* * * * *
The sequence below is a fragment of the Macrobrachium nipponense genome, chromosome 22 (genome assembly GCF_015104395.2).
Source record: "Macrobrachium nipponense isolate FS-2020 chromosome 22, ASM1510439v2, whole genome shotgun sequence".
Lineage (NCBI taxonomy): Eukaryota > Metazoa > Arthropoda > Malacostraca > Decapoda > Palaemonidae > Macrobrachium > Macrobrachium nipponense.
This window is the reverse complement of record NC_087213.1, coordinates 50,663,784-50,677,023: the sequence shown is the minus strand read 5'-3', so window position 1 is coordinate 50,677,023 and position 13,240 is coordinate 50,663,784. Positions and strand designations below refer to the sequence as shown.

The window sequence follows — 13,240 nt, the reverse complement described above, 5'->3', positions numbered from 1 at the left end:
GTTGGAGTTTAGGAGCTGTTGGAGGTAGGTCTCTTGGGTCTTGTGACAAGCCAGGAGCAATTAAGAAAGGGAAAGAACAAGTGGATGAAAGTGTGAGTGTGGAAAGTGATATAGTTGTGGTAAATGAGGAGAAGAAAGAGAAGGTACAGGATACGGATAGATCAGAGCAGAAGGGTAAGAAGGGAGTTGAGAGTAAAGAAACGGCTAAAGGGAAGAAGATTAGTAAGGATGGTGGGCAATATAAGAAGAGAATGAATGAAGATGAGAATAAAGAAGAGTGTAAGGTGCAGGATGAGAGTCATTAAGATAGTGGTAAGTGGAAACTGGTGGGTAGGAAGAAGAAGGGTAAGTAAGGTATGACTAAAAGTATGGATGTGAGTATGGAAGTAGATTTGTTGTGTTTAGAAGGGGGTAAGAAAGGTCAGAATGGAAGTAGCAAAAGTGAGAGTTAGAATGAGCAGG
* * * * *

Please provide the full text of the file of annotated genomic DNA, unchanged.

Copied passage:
The sequence below is a fragment of the Macrobrachium nipponense genome, chromosome 22 (genome assembly GCF_015104395.2).
Source record: "Macrobrachium nipponense isolate FS-2020 chromosome 22, ASM1510439v2, whole genome shotgun sequence".
Lineage (NCBI taxonomy): Eukaryota > Metazoa > Arthropoda > Malacostraca > Decapoda > Palaemonidae > Macrobrachium > Macrobrachium nipponense.
This window is the reverse complement of record NC_087213.1, coordinates 50,663,784-50,677,023: the sequence shown is the minus strand read 5'-3', so window position 1 is coordinate 50,677,023 and position 13,240 is coordinate 50,663,784. Positions and strand designations below refer to the sequence as shown.

The window sequence follows — 13,240 nt, the reverse complement described above, 5'->3', positions numbered from 1 at the left end:
GTTGGAGTTTAGGAGCTGTTGGAGGTAGGTCTCTTGGGTCTTGTGACAAGCCAGGAGCAATTAAGAAAGGGAAAGAACAAGTGGATGAAAGTGTGAGTGTGGAAAGTGATATAGTTGTGGTAAATGAGGAGAAGAAAGAGAAGGTACAGGATACGGATAGATCAGAGCAGAAGGGTAAGAAGGGAGTTGAGAGTAAAGAAACGGCTAAAGGGAAGAAGATTAGTAAGGATGGTGGGCAATATAAGAAGAGAATGAATGAAGATGAGAATAAAGAAGAGTGTAAGGTGCAGGATGAGAGTCATTAAGATAGTGGTAAGTGGAAACTGGTGGGTAGGAAGAAGAAGGGTAAGTAAGGTATGACTAAAAGTATGGATGTGAGTATGGAAGTAGATTTGTTGTGTTTAGAAGGGGGTAAGAAAGGTCAGAATGGAAGTAGCAAAAGTGAGAGTTAGAATGAGCAGG